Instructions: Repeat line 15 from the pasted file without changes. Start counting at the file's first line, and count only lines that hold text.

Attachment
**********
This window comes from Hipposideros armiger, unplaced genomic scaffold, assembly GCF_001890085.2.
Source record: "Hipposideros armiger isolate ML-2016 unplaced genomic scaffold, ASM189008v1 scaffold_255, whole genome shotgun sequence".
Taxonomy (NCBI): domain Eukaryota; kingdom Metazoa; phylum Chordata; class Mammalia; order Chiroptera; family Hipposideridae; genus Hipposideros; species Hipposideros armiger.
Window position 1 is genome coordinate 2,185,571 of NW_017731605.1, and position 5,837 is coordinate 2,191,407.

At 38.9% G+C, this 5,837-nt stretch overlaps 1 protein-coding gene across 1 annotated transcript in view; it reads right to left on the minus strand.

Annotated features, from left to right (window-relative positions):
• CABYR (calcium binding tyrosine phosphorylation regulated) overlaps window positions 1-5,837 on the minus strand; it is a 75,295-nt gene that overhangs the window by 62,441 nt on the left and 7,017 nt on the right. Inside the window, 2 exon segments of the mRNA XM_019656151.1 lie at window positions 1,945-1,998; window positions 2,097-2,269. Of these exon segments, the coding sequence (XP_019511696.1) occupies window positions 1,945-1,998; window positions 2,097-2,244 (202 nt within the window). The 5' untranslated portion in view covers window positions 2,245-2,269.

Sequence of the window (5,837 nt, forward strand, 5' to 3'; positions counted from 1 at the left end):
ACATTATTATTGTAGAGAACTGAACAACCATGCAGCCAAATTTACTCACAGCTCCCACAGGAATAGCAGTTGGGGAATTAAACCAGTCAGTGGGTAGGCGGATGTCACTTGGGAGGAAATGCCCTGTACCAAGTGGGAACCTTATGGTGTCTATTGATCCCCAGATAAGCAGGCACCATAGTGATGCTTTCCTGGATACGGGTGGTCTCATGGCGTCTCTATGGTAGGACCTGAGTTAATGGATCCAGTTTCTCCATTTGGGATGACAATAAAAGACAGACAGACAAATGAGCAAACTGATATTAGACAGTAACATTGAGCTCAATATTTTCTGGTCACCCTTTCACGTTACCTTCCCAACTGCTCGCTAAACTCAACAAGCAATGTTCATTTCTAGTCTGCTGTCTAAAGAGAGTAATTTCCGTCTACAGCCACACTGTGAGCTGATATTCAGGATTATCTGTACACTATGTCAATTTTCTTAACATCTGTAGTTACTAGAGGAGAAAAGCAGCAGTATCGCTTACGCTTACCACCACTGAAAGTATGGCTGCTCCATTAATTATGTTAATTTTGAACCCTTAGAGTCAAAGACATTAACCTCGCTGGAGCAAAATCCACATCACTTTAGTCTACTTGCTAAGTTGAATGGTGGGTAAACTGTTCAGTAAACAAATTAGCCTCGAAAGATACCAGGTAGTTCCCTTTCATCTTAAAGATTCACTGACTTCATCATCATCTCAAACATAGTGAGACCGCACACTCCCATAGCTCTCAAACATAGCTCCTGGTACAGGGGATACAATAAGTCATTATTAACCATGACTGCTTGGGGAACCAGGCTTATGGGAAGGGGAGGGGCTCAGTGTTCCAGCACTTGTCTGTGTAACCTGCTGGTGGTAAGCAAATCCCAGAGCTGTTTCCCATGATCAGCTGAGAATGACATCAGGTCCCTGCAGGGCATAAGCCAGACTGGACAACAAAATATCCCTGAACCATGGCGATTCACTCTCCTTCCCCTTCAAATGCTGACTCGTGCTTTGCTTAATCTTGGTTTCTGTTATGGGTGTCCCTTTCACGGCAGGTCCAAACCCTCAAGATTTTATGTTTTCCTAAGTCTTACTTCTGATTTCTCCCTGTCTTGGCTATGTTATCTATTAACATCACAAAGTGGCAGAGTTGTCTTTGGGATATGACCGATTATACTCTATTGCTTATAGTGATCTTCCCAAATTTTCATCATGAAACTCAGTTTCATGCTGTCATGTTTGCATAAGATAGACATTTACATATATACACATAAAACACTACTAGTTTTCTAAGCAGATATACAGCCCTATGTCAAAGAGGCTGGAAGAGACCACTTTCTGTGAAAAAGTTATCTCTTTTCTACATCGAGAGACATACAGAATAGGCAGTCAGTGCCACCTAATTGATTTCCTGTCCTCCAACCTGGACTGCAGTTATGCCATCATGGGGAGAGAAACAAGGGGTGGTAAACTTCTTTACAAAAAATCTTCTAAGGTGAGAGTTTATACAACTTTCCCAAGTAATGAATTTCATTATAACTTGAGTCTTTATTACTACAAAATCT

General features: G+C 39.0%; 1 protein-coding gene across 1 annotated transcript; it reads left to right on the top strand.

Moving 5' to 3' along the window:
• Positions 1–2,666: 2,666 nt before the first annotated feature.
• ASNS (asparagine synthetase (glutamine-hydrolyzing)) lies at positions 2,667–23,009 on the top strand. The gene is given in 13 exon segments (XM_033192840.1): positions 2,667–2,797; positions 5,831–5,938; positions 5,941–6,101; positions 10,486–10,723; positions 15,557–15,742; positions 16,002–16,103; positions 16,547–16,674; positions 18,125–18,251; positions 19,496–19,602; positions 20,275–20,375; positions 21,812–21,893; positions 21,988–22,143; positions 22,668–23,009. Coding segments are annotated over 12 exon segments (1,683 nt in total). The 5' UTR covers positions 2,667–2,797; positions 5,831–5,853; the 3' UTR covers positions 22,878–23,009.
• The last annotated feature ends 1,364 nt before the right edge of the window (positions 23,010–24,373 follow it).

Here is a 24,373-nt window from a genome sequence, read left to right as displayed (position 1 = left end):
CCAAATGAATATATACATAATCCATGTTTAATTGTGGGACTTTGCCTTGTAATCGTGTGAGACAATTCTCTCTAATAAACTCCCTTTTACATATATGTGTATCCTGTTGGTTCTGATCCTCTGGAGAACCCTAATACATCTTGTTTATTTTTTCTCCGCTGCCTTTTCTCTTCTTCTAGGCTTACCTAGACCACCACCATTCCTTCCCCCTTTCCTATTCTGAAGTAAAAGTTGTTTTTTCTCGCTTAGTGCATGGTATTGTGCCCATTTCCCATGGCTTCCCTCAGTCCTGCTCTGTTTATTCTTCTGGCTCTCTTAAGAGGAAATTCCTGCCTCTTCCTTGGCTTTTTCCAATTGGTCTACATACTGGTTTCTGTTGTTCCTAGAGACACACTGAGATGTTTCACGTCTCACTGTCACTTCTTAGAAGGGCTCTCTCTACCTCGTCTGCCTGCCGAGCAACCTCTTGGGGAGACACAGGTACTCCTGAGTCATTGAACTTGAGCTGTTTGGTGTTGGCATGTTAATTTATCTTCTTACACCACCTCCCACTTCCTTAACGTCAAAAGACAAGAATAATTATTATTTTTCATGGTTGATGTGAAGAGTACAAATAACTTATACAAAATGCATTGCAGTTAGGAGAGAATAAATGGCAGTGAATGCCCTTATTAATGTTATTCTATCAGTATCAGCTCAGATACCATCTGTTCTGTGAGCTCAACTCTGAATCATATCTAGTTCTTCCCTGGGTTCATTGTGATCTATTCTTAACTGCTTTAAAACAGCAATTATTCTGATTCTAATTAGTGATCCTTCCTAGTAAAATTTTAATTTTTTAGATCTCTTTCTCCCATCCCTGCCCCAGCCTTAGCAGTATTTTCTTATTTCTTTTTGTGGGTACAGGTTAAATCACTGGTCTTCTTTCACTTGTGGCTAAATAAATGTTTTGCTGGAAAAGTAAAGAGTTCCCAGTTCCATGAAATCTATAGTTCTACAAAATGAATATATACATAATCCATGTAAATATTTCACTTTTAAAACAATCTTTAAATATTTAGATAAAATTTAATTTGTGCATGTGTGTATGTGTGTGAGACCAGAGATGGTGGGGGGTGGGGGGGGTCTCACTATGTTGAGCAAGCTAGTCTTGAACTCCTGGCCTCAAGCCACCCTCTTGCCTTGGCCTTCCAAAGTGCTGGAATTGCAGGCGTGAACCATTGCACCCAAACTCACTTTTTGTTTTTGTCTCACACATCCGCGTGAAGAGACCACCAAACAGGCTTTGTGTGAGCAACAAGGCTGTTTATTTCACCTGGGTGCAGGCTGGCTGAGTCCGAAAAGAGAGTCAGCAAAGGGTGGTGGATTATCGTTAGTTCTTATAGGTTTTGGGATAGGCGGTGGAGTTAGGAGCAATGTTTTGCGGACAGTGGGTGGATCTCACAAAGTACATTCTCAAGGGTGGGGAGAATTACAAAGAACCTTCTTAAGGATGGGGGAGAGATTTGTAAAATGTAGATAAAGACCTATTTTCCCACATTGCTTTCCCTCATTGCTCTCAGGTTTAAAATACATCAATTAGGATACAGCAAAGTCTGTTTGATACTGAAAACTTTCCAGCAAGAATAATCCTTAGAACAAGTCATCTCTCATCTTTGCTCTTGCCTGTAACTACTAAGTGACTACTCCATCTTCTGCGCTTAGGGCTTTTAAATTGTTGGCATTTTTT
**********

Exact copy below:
Here is a 24,373-nt window from a genome sequence, read left to right as displayed (position 1 = left end):